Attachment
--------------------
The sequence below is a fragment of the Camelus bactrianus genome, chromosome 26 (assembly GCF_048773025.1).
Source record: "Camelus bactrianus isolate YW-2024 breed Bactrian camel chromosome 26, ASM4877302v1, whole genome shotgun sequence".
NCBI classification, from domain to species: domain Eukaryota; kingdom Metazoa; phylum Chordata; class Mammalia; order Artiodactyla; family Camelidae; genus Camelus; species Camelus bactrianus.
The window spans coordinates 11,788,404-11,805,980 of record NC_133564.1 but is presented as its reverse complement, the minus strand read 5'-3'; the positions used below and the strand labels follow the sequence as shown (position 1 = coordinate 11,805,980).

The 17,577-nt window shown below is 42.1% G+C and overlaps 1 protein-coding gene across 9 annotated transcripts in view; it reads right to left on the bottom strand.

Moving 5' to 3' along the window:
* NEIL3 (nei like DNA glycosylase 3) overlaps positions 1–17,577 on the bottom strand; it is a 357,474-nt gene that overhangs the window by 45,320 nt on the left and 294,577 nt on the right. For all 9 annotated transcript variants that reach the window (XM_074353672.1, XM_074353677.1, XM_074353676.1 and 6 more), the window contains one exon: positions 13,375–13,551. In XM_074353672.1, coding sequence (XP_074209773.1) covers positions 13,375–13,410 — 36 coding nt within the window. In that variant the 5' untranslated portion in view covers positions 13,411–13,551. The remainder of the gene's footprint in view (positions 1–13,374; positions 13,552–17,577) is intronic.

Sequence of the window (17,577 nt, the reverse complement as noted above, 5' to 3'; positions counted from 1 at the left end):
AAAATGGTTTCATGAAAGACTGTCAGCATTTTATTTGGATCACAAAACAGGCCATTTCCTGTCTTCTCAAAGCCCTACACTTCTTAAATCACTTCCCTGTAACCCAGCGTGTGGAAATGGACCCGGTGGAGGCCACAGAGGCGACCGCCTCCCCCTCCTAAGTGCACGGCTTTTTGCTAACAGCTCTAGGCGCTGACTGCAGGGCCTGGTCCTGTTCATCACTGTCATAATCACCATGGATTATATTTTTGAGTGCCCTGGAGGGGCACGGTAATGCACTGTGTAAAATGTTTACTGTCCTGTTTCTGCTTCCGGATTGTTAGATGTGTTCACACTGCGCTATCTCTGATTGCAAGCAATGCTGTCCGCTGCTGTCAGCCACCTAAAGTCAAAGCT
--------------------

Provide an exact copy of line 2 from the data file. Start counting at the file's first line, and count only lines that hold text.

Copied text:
Source record: "Camelus bactrianus isolate YW-2024 breed Bactrian camel chromosome 26, ASM4877302v1, whole genome shotgun sequence".